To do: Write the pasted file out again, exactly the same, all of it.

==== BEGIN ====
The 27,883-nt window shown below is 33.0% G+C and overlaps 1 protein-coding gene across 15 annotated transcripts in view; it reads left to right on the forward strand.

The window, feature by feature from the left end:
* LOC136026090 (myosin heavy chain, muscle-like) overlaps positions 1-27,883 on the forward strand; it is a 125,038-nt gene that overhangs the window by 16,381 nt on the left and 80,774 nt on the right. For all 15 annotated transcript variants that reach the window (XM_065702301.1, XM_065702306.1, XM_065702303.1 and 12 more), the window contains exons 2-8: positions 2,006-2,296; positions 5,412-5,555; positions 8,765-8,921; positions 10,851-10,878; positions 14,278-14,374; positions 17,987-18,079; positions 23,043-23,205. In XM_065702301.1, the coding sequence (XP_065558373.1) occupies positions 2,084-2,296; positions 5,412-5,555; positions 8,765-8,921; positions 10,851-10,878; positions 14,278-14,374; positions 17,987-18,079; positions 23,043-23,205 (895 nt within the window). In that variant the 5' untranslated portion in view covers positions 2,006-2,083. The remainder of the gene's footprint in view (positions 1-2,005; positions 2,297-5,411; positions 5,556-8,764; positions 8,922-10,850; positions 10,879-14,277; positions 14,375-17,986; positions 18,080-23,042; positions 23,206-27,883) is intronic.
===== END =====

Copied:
The 27,883-nt window shown below is 33.0% G+C and overlaps 1 protein-coding gene across 15 annotated transcripts in view; it reads left to right on the forward strand.

The window, feature by feature from the left end:
* LOC136026090 (myosin heavy chain, muscle-like) overlaps positions 1-27,883 on the forward strand; it is a 125,038-nt gene that overhangs the window by 16,381 nt on the left and 80,774 nt on the right. For all 15 annotated transcript variants that reach the window (XM_065702301.1, XM_065702306.1, XM_065702303.1 and 12 more), the window contains exons 2-8: positions 2,006-2,296; positions 5,412-5,555; positions 8,765-8,921; positions 10,851-10,878; positions 14,278-14,374; positions 17,987-18,079; positions 23,043-23,205. In XM_065702301.1, the coding sequence (XP_065558373.1) occupies positions 2,084-2,296; positions 5,412-5,555; positions 8,765-8,921; positions 10,851-10,878; positions 14,278-14,374; positions 17,987-18,079; positions 23,043-23,205 (895 nt within the window). In that variant the 5' untranslated portion in view covers positions 2,006-2,083. The remainder of the gene's footprint in view (positions 1-2,005; positions 2,297-5,411; positions 5,556-8,764; positions 8,922-10,850; positions 10,879-14,277; positions 14,375-17,986; positions 18,080-23,042; positions 23,206-27,883) is intronic.